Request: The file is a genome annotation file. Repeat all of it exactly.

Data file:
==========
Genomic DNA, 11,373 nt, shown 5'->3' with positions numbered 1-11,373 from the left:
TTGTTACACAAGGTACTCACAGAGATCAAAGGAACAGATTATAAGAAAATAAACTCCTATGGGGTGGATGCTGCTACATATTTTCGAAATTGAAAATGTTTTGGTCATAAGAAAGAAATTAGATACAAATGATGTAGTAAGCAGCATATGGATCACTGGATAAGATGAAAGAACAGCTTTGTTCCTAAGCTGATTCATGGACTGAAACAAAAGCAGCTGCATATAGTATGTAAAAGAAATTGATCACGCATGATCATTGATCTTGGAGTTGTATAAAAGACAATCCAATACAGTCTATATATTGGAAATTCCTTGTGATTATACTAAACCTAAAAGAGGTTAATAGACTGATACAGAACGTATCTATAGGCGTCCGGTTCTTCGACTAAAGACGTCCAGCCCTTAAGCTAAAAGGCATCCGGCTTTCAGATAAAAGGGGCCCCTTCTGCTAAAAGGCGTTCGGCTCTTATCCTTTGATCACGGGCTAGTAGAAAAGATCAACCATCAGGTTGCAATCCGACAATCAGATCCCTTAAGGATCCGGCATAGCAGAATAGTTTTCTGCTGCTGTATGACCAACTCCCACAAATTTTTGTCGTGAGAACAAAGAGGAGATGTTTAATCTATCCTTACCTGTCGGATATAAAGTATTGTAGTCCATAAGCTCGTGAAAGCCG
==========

Genomic DNA, 11,373 nt, shown 5'->3' with positions numbered 1-11,373 from the left:
TTGTTACACAAGGTACTCACAGAGATCAAAGGAACAGATTATAAGAAAATAAACTCCTATGGGGTGGATGCTGCTACATATTTTCGAAATTGAAAATGTTTTGGTCATAAGAAAGAAATTAGATACAAATGATGTAGTAAGCAGCATATGGATCACTGGATAAGATGAAAGAACAGCTTTGTTCCTAAGCTGATTCATGGACTGAAACAAAAGCAGCTGCATATAGTATGTAAAAGAAATTGATCACGCATGATCATTGATCTTGGAGTTGTATAAAAGACAATCCAATACAGTCTATATATTGGAAATTCCTTGTGATTATACTAAACCTAAAAGAGGTTAATAGACTGATACAGAACGTATCTATAGGCGTCCGGTTCTTCGACTAAAGACGTCCAGCCCTTAAGCTAAAAGGCATCCGGCTTTCAGATAAAAGGGGCCCCTTCTGCTAAAAGGCGTTCGGCTCTTATCCTTTGATCACGGGCTAGTAGAAAAGATCAACCATCAGGTTGCAATCCGACAATCAGATCCCTTAAGGATCCGGCATAGCAGAATAGTTTTCTGCTGCTGTATGACCAACTCCCACAAATTTTTGTCGTGAGAACAAAGAGGAGATGTTTAATCTATCCTTACCTGTCGGATATAAAGTATTGTAGTCCATAAGCTCGTGAAAGCCG